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The Border Tax Plan Could Kill the U.S. Economy in 2017 Lombardi Letter 2017-04-06 03:57:09 border tax Plan border tax adjustment effect of border tax on us economy 2017 us economic outlook us economic collapse us economic growth rate economic slowdown economic recovery bill morneau justin trudeau The proposed border adjustment tax could hurt the U.S. economy in 2017; a border tax could break the system and prevent an economic recovery. 2017,News,U.S. Economy https://www.lombardiletter.com/wp-content/uploads/2017/04/border-tax-plan-150x150.jpg

The Border Tax Plan Could Kill the U.S. Economy in 2017

U.S. Economy - By |
border tax plan

The Effect of a Border Tax on the U.S. Economy

Canada’s minister of finance, Bill Morneau, is right. President Donald Trump’s proposed border tax plan won’t help the U.S. economy. In fact, if anything, it will hurt it. There’s no other way of looking at this, other than that the idea of suddenly imposing tariffs after years of free trade will cause more than a shock to the system. It will break that system, preventing an economic recovery.

Morneau was not speaking with a forked tongue. He did not hide his opinion that Canada’s economy would also suffer from a border tax adjustment. (Source: “Morneau says border tax might damage U.S. economy more than Canada’s,” Toronto Star, April 3, 2017.)

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The general concept is that the border adjustment tax, in general, would be the American response to the European (and Canadian) value added tax or VAT. Not by chance, the acronym of border adjustment tax is BAT. It sounds a lot like VAT. Dozens of countries use VAT, say those who back Trump’s BAT.

True, BAT does sound like VAT, but that’s where the similarities end. Governments who use VAT apply it to the sale and exchange of all goods and services, regardless of where they come from. The BAT only applies to imports. Thus, no country retaliates because one of its partners uses VAT.

However, the imposition of a BAT will force affected governments to reciprocate. The border adjustment tax could prove a double-edged and very sharp sword indeed. That’s because it would force a sudden and defensive revision of the current rules and realities of international trade and economic relations between partners.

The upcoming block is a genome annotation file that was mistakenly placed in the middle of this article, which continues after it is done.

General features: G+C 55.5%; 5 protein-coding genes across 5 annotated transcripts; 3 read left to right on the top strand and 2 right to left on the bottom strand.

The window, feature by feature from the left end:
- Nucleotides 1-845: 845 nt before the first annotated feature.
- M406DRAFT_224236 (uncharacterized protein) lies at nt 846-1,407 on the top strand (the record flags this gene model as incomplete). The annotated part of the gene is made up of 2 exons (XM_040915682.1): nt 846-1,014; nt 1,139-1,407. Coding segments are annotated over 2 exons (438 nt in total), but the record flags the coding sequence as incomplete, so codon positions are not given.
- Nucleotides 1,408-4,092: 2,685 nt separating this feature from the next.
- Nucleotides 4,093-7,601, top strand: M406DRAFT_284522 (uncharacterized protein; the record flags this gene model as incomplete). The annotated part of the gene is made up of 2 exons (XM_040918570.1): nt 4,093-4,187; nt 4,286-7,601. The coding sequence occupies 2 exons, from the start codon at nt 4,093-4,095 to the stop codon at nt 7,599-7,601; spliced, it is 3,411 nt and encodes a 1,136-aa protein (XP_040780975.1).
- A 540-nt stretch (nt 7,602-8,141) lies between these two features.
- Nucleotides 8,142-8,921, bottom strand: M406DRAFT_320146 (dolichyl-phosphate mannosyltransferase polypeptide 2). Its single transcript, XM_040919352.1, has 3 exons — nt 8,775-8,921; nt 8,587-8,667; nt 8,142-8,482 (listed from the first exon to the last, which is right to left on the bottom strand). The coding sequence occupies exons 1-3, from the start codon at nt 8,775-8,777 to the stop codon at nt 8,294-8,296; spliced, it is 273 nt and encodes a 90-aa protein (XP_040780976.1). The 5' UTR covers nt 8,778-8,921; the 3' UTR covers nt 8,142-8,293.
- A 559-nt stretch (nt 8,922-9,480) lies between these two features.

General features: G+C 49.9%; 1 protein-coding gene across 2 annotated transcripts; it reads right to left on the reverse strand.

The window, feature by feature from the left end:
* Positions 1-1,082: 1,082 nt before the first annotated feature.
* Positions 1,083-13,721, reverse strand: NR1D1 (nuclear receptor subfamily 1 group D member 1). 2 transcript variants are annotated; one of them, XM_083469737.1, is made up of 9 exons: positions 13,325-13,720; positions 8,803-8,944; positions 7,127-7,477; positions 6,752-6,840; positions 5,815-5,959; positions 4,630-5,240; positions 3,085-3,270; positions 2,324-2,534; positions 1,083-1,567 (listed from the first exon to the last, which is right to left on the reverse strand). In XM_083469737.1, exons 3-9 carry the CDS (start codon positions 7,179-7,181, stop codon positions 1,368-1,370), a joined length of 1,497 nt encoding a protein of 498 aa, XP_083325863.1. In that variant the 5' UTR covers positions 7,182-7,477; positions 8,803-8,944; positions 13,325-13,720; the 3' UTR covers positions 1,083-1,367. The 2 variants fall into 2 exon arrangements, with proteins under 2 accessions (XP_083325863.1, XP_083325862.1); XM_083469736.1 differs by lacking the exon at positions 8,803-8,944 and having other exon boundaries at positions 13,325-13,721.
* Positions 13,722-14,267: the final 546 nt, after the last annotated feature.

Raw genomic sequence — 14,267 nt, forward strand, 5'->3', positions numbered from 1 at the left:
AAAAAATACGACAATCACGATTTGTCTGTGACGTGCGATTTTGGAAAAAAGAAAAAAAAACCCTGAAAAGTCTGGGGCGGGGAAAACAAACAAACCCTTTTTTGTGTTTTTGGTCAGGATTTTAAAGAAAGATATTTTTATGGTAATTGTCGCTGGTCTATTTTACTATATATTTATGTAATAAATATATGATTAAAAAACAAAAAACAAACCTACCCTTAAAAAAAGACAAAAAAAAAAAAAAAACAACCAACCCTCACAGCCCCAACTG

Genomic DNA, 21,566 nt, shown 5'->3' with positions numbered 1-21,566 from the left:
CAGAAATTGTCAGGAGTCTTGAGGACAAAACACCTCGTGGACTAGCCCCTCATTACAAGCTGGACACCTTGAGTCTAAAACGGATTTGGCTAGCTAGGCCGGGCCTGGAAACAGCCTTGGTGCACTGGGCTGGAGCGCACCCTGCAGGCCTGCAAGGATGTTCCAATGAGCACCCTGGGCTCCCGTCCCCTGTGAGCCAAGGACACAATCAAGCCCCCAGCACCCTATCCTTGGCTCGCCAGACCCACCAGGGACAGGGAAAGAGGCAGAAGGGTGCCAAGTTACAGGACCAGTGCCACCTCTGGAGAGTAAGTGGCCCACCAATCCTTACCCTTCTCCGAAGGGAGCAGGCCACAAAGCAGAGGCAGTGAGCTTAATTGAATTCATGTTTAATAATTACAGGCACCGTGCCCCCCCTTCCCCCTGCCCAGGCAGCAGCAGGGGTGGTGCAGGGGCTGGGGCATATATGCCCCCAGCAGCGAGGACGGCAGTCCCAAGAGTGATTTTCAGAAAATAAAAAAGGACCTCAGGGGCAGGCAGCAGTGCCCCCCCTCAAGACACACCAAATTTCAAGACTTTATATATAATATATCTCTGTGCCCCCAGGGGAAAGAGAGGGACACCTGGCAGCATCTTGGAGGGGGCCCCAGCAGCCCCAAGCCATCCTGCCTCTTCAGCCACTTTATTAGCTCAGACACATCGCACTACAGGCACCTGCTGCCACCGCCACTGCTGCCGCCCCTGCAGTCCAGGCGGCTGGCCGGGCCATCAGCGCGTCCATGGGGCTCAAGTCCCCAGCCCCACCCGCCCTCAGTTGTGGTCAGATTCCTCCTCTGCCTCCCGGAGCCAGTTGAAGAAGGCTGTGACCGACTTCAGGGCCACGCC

The Border Tax Hurts American Families More Than It Helps Businesses

The U.S. might as well leave the World Trade Organization (WTO), should it impose a border adjustment tax. Simply put, a U.S. border tax presumably to be imposed on all goods coming into the U.S. from Canada or Mexico would add unnecessary expenses on American businesses and American families. Morneau and his boss, Prime Minister Justin Trudeau, who represents the Canadian Liberal Party (which slants to the left of the Democrats in the U.S.) is not alone.

American conservative and free-market advocates have criticized some Trump policies. But, none more so than the border tax plan. It would surprise most observers to discover that none other than the Koch brothers and the “Club for Growth” oppose the border tax. They simply say it would hurt the economy. (Source: “Conservative Split Over Import Tax Imperils Trump’s Overhaul,” The New York Times, April 1, 2017.)

Apart from the economic miscalculation that the border tax plan might be, it’s a policy that will divide his own Republican Party. After the failure of Obamacare, Trump needs a major win in Congress to regain the consensus he got after his speech to the joint Houses on March 1. He made Obamacare a personal battle and he emerged embarrassed, at best.

Evidently, not all Republicans, and lobby groups that back them, see things Trump’s way. Trump should be careful not to lose another major proposal in Congress that would highlight Republican disunity. That would end up stalling other Trump plans that could benefit many Americans of all political colors.

There’s little doubt that Trump’s intentions are correct on the border tax. They deserve a fairer hearing than his opposition to Obamacare, for example. Trump wants to put an end to unfettered free trade, which arguably can hurt many American businesses. Trump wants to protect American manufacturers and the workers they employ.

That’s a goal beyond reproach. The question is how and whether the border tax might achieve that goal. The border tax idea is hardly innovative. Economists were studying the concept in the 1970s, long before the advent of the North American Free Trade Agreement or NAFTA (Source: Ibid.)

The Theory of the Border Tax Faces a Tough Reality Check

The theory goes that by imposing a 20% tax on all imports—exempting exports from any duties—it would help improve the appeal of American goods in foreign markets. The idea is that this pro-American manufacturing approach would encourage more investment in the U.S. as well as the repatriation of American fortunes held overseas.

The BAT only appears to be a simple solution. That might be its most appealing quality. But a closer look shows that it’s a “simple solution” to provoke an economic slowdown. Some manufacturers hope to reduce their income taxes through the BAT. The border tax would be accompanied by a provision allowing American companies to deduct the cost of manufacturing from taxable income.

Trump supports the idea of a border tax because he must find ways to finance his economic growth by way of an infrastructure improvement plan. Moreover, he wants to reduce income and business taxes across the board, thus an additional duty on foreign goods has a certain logic. But, in Trump’s ideal world, only America is a manufacturing power.